Photo credit: AlanWat
Investing in the right furniture and school backpack is beneficial to maintaining good posture in your child.
Your child’s posture can mean the difference between him looking like a tired, sluggish kid who is perpetually slumped over, or a self-confident child who stands erect and tall when spoken to. And the backpack, study table and chair that you choose for his daily use could make all the difference in the world to his posture.
The structure of our bodies affects how it functions. Sitting with the wrong posture will strain the neck and shoulders and lead to eyestrain that will make your child more tired at the end of the day. The spine is the foundation for the rest of his body structure. If you allow his poor posture to prevail, gradually your child’s joints and muscles will pay the price, and eventually this will negatively affect his whole appearance and overall well-being.
Poor posture in young children leads to the quicker onset of physical fatigue, places undue strain on ligaments and bones, and also interferes with respiration, heart action and digestion. Because of the softness of children’s bones, continued pressure or a wrong posture can easily deform them. If a child adopts a poor posture for many years, these features risk becoming permanent as the bones harden towards adulthood.
Photo credit: Mads Boedker via Foter.com / CC BY
Studies have shown that individual characteristics of your child’s study station affect his posture. More often than not, the study table that your child uses is also shared by other members of the family, which means that it is not ergonomically suited for his still-growing body.
Basically, study tables and chairs should not be too deep to the extent that your child’s legs dangle in mid-air when he is writing or reading. If his feet cannot reach the floor, place a stool under them so that his thigh and calves are at about a 90° angle. If a table is too high, your child will have to lean forward to read and this will cause shoulder, muscle fatigue and neckache.
The proven ergonomically-ideal desk should have an inclined worktop angle of 40° that lets the child read and write with a straight back and neck which will discourage hunching altogether, especially over extended periods. You don’t need science to tell you that less hunching means less aches and strain in the back, neck and shoulder areas.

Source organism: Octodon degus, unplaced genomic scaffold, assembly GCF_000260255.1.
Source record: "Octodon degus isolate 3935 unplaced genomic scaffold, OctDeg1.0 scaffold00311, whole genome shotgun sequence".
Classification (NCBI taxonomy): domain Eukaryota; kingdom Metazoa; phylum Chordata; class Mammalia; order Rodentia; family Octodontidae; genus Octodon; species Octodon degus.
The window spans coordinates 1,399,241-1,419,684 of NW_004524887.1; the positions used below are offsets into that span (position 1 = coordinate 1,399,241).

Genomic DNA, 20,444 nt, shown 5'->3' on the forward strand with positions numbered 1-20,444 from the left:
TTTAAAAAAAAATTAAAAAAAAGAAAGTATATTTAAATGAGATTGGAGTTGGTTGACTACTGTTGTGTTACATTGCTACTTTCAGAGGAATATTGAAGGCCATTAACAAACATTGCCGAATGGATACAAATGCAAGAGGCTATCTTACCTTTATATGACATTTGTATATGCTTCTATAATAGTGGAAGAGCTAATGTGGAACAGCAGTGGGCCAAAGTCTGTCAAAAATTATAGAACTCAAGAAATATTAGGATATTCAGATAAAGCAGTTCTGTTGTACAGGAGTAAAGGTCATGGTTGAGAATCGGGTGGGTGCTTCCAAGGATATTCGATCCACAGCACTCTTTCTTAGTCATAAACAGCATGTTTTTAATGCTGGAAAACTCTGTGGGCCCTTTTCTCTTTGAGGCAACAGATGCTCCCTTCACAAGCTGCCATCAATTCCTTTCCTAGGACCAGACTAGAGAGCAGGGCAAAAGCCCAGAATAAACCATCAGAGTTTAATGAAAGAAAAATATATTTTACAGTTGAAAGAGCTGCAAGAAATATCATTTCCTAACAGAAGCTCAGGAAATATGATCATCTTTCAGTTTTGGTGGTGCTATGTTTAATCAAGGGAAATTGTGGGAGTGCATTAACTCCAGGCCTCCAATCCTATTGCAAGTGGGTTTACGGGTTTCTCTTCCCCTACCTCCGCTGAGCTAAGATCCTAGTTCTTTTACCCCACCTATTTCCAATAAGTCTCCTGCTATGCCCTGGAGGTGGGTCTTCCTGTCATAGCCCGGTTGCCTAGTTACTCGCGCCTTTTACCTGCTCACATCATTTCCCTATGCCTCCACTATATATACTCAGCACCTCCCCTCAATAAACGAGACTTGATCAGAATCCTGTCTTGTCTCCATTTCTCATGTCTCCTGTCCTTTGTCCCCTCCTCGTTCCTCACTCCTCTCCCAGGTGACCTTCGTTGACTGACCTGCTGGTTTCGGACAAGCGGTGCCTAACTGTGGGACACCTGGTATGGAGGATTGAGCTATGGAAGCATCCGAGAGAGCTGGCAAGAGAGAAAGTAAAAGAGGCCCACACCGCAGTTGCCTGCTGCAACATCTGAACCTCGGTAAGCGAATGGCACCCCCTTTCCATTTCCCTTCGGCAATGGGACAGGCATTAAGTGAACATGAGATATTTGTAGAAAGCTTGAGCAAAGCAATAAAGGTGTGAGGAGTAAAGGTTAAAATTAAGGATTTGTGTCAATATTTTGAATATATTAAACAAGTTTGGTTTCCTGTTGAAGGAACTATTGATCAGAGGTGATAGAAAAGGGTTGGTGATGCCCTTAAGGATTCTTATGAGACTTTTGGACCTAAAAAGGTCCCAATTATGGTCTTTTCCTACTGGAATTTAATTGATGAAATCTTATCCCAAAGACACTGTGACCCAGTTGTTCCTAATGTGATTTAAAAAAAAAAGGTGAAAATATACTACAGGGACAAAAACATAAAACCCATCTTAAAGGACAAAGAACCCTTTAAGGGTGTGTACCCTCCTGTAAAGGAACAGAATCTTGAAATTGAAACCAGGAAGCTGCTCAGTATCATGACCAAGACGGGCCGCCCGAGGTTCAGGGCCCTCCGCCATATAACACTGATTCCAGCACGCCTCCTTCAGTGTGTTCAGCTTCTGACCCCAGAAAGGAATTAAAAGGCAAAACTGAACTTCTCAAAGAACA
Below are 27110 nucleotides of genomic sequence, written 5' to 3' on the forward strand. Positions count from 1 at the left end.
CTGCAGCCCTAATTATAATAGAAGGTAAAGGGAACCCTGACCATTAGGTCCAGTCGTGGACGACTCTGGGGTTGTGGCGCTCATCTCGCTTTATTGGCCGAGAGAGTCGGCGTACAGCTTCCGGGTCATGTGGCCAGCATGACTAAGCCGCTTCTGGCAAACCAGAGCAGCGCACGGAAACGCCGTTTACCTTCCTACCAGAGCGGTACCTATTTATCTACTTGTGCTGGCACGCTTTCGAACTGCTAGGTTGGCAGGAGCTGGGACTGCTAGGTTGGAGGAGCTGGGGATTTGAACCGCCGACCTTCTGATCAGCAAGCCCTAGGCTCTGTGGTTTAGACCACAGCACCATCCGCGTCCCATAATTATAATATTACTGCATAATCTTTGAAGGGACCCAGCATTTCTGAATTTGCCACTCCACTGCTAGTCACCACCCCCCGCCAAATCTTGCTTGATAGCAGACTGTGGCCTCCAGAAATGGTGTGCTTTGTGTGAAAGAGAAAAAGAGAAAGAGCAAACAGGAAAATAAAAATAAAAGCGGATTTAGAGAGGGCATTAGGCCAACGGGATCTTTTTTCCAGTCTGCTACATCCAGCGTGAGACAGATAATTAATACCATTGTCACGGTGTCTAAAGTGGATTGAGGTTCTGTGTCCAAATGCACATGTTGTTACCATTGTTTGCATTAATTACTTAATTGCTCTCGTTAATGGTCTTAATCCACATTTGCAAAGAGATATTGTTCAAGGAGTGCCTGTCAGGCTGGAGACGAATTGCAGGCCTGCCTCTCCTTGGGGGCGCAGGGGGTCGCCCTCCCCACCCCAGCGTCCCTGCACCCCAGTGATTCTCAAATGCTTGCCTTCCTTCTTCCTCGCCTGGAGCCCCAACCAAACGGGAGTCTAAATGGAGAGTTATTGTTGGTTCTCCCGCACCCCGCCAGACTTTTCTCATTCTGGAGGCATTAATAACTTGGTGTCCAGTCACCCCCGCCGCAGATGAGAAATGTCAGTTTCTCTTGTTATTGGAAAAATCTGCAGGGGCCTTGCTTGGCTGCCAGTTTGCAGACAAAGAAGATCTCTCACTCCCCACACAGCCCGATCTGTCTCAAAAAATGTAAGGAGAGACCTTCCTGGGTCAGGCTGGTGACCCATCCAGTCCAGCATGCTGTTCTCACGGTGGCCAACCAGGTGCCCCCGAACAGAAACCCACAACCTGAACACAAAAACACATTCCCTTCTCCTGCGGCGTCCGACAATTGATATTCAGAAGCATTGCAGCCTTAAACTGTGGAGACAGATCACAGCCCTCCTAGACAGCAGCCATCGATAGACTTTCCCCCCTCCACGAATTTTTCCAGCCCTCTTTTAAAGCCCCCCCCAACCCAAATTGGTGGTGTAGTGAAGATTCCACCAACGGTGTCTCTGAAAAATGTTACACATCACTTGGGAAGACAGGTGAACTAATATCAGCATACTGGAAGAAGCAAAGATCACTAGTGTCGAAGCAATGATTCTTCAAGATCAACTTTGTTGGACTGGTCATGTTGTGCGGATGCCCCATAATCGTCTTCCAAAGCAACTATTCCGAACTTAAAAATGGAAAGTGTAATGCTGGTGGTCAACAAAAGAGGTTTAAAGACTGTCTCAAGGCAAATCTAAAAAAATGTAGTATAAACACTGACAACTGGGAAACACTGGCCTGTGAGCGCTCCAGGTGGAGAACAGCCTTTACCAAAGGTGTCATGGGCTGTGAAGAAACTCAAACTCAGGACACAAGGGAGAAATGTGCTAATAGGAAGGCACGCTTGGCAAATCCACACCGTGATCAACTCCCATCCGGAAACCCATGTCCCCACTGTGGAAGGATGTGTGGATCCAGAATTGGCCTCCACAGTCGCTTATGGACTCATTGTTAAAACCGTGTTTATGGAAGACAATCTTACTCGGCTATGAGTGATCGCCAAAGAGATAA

This does not mean you have to throw out your existing study table; improvise by using cushions to prop up books on tables when your child is reading, for example. If the chair is too deep, you can also place some cushions to ensure that his back is supported and kept straight.
When he is working at the computer monitor, it should be tilted at a 30° degree and placed at least 50cm from his eyes. Also, while your child is using the keyboard, ensure that his upper arm and forearm are at a 90° angle.
Some specialist furniture companies manufacture inclined tabletops that can be adjusted to the recommended 40° angle for your child to do his work while keeping his neck and back straight. Parents may even purchase tables, chairs and computer stands that are designed to accommodate the natural development of a child up until he is a teenager.
“These days, young children can carry textbooks with a weight of up to 9kg. Therefore, it is more important than ever for parents to look for a good bag that has firm back and moulded support for their children whose young muscles and joints are still developing,” says Dr David Tio, osteopath at the Osteopathic Treatment Centre.
Indeed, it is not uncommon to see a child walking home from school with a huge backpack that’s almost as big as his entire frame! This raises the question of how much is too much for such a young body to physically carry and what can parents do to ensure bags are well-constructed and carried correctly to minimise risk of strain?
Here are 10 suggestions:
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